Once a year (approximately):
    Light coating of Warm Neatsfoot oil on my saddle
    ~ In the chaos of the showing, remember riding should be fun for all, including our 4-legged kids.

    ~ Loving mom of the world's biggest puppy, my draft-X Sirius Black



  14. #14
    Join Date
    Jan. 5, 2009
    Location
    the South
    Posts
    238

    Default

    My collection of products:

    • Belvoir glycerin bar (comes with its own dish, very convenient) - Everyday wipe down and take apart cleans
    • Effax cream soap (squeeze bottle) - Boots
    • Effax Leder Balsam (brown tub) - Conditioning
    • Walsh Harness oil (white bottle) - New tack and saddle
    • Leather CPR boot polish - "everyday" shine
    • Boot polish kit for show shine
    • Tooth paste - bit polish
    • 2 toothbrushes (bit and leather)
    • washcloth and sponge


    I have a bottle of Lexol conditioner but I never use it. I'm trying to use it up on my dark brown schooling girth and barn halter.


    1 members found this post helpful.

  15. #15
    Join Date
    Apr. 28, 2012
    Posts
    113

    Default

    Quick Question, does anyone use Antares Leather Oil? What's it made with? Should I use it on my saddle that has just had regular cleanings and conditions with lederbalsam?



  16. #16
    Join Date
    Jan. 5, 2010
    Location
    VA--> Washington (state)
    Posts
    330

    Default

    Quote Originally Posted by BAC View Post
    This is when I use Kirk's Castile soap, its great for heavy duty cleaning.
    Agreed. years and years of pony club inspections taught me a thing or two about cleaning tack =) still use:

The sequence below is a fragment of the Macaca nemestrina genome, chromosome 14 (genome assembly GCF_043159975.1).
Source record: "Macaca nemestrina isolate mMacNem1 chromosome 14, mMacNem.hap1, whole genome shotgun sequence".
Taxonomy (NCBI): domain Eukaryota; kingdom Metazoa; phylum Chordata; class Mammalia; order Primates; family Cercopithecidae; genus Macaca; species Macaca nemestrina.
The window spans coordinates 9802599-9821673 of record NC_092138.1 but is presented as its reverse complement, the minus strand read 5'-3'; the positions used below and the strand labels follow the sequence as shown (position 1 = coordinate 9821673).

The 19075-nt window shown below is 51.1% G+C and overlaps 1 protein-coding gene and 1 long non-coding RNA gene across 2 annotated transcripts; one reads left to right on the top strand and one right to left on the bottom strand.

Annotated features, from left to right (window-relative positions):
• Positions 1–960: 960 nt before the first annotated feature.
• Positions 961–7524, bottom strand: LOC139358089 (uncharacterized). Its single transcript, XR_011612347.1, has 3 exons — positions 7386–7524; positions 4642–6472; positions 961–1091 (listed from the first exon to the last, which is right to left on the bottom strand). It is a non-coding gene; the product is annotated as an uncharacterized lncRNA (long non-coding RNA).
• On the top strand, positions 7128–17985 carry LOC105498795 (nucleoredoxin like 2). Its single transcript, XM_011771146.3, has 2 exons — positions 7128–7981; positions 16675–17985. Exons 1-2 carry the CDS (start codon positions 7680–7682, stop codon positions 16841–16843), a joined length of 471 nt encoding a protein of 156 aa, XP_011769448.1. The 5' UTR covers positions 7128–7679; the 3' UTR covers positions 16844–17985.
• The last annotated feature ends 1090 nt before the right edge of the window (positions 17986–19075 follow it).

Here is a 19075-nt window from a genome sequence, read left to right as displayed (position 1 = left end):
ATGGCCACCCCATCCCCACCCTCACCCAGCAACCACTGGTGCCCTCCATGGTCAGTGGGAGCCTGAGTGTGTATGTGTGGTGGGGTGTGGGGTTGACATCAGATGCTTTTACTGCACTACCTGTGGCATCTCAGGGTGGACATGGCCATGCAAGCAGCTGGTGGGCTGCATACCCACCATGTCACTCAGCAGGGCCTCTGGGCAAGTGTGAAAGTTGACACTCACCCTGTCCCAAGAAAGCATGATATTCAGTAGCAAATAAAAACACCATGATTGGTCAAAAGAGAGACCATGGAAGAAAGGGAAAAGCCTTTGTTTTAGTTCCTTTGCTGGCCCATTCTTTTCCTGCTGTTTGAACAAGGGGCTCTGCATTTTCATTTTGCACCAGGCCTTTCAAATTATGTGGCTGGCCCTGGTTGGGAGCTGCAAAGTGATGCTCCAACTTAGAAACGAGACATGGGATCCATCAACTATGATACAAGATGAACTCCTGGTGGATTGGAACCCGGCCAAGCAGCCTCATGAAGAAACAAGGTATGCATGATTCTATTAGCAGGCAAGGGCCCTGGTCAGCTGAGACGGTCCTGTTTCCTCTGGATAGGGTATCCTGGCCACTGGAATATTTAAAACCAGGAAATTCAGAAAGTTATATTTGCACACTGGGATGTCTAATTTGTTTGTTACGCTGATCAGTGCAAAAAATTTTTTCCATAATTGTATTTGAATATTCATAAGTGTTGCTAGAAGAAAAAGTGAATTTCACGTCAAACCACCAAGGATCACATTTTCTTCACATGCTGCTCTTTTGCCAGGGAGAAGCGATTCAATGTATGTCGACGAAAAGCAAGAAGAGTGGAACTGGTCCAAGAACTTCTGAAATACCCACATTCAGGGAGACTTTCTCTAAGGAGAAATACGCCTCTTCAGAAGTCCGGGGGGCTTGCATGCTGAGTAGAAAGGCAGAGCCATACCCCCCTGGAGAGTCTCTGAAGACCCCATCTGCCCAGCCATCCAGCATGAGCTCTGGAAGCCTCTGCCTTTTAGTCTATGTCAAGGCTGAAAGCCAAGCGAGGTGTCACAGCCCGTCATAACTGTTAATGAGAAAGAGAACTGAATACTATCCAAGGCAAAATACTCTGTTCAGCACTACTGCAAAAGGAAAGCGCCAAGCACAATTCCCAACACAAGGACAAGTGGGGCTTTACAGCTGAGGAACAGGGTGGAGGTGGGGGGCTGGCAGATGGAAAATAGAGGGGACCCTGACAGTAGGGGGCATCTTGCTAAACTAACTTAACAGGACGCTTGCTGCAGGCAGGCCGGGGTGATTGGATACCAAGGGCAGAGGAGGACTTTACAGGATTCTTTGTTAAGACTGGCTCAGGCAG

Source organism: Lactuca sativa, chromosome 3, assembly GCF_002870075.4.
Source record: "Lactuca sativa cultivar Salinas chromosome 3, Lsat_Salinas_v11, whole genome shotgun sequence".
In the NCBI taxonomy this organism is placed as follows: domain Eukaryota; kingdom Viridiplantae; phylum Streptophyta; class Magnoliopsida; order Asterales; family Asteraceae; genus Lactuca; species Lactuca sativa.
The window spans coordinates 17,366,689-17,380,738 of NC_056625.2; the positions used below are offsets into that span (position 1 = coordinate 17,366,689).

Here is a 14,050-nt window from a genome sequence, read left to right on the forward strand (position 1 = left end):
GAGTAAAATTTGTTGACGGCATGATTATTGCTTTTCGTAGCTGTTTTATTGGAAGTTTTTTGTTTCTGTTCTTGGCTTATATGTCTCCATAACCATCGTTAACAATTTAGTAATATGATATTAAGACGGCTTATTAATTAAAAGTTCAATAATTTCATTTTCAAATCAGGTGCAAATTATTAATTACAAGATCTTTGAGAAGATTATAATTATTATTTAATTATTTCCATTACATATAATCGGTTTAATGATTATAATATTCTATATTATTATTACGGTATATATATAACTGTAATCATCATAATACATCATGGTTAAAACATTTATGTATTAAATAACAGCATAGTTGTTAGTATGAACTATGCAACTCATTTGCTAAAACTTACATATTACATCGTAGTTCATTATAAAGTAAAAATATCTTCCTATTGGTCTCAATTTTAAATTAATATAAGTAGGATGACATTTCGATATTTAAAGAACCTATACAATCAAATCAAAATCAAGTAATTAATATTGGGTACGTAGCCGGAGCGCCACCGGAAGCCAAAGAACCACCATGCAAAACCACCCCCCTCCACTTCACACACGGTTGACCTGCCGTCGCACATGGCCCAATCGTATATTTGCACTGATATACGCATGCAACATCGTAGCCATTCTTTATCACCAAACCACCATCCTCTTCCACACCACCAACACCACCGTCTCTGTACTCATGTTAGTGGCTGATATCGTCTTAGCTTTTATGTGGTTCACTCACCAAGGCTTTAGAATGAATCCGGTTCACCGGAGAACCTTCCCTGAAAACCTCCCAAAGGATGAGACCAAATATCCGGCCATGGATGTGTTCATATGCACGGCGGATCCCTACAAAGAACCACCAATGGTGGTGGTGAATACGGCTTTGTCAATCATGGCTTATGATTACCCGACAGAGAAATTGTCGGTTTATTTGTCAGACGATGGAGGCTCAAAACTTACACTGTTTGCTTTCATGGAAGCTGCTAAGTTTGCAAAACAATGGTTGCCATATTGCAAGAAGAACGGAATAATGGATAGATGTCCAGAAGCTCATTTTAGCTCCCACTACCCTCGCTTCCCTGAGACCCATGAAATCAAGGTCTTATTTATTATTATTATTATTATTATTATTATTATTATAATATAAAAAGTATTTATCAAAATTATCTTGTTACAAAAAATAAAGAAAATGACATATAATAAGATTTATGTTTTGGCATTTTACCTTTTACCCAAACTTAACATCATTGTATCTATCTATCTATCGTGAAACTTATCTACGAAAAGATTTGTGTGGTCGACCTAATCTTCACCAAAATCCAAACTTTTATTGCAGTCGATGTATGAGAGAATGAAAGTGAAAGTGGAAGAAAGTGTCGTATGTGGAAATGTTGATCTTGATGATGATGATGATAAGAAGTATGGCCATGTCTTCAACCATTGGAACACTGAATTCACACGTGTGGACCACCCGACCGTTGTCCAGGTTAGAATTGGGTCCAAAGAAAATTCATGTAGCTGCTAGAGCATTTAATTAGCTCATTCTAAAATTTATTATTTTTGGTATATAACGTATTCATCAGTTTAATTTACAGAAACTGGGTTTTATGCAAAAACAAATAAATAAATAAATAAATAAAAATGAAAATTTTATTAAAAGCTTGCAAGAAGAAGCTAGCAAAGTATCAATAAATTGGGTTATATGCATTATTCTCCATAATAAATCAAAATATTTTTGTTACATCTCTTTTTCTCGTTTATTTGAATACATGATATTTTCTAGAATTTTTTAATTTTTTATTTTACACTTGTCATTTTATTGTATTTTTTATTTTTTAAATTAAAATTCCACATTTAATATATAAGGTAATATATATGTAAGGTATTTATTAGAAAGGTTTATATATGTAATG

- castile soap
    - effax (the brown tub)
    - belvoir bar glycerin soap (i was taught glycerin seals the pores of leather, so only use it AFTER you've cleaned/oiled your tack, otherwise, conditioner won't soak in)
    - ko-cho-line dressing- it's a fantastic valentino red (Seriously) color, soaks into the driest of dry things, waterproofs and is awesome. it's old school. beware it takes some time to soak in and will discolor your breeches if it hasn't been wiped off.
    - nevr-dull to shine anything metal
    - hydrophane occasionally
    - neatsfoot if i need to but i check stitching religiously

    i've tried tons of products, including the horseman's one-step & hated it. used to use lexol conditioner but haven't in a long time.

    re: really gunky stuff, i've used vinegar to cut grease and avoided keeling over like with the ammonia. works well.

    for my boots, i use the sergio grasso leather cleaner and polish b/c i'm afraid of voiding the manufacturer's warranty (or so i was told).
    And the wise, Jack Daniels drinking, slow-truck-driving, veteran TB handler who took "no shit from no hoss Miss L, y'hear," said: "She aint wrapped too tight."



  17. #17
    Join Date
    Jan. 6, 2011
    Location
    Florida
    Posts
    1,300

    Default

    Step 1: I use hot water plain or with a small dash of Ivory in it to get the gunk off girths/bridles/saddles when needed. Use a towel, wring it out super good, and then wipe it down. I throw my bit in the bucket too to clean it.

    Step 2: Grab Lexol conditioner in the brown jug and some soap, either plain glycerin, MOSS, or Tattersall. I put some lexol on a dry sponge and then swipe it over the soap a few times. Then I just wipe down my tack. No water at all.

    If I have metal to polish I use Brasso. I never liked neverdull. It doesn't give that same shine and it dries out if you forget the lid.

    If I am in a hurry I just wipe my tack down with the lexol and soap. That or the Effax Leather Cream Soap. It rocks and smells great.

    For my tall boots I use Leather New spray glycerin soap. Keeps the polish, which I was amazed as I was told never to use glycerin soap as it could dull the leather, and keep them conditioned. I used to use the DerDau boot cleaner/conditioner and the Leather New makes them look better.

    I use the Effax in the brown tub when I need oil which is not often, just after it rains.
    I am on my phone 90% of the time. Please ignore typos, misplaced lower case letters, and the random word butchered by autocowreck.